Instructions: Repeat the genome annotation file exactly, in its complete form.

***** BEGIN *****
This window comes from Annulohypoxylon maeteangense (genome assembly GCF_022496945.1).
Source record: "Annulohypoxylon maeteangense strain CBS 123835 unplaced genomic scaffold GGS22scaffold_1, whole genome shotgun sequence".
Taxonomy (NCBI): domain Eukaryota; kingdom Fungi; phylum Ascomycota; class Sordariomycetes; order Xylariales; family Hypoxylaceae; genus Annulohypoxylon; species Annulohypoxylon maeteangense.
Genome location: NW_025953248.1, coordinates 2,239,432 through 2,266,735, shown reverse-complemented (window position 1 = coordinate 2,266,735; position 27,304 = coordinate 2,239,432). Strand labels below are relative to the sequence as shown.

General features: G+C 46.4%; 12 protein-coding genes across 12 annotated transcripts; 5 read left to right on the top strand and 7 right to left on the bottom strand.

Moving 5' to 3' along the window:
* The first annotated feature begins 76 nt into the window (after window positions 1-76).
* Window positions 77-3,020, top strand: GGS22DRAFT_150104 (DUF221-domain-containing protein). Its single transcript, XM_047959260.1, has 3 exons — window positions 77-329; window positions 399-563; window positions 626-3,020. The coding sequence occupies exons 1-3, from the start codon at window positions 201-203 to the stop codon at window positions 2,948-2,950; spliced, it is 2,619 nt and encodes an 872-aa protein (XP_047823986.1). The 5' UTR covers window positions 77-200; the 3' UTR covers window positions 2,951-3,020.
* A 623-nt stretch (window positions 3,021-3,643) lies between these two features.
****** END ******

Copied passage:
This window comes from Annulohypoxylon maeteangense (genome assembly GCF_022496945.1).
Source record: "Annulohypoxylon maeteangense strain CBS 123835 unplaced genomic scaffold GGS22scaffold_1, whole genome shotgun sequence".
Taxonomy (NCBI): domain Eukaryota; kingdom Fungi; phylum Ascomycota; class Sordariomycetes; order Xylariales; family Hypoxylaceae; genus Annulohypoxylon; species Annulohypoxylon maeteangense.
Genome location: NW_025953248.1, coordinates 2,239,432 through 2,266,735, shown reverse-complemented (window position 1 = coordinate 2,266,735; position 27,304 = coordinate 2,239,432). Strand labels below are relative to the sequence as shown.

General features: G+C 46.4%; 12 protein-coding genes across 12 annotated transcripts; 5 read left to right on the top strand and 7 right to left on the bottom strand.

Moving 5' to 3' along the window:
* The first annotated feature begins 76 nt into the window (after window positions 1-76).
* Window positions 77-3,020, top strand: GGS22DRAFT_150104 (DUF221-domain-containing protein). Its single transcript, XM_047959260.1, has 3 exons — window positions 77-329; window positions 399-563; window positions 626-3,020. The coding sequence occupies exons 1-3, from the start codon at window positions 201-203 to the stop codon at window positions 2,948-2,950; spliced, it is 2,619 nt and encodes an 872-aa protein (XP_047823986.1). The 5' UTR covers window positions 77-200; the 3' UTR covers window positions 2,951-3,020.
* A 623-nt stretch (window positions 3,021-3,643) lies between these two features.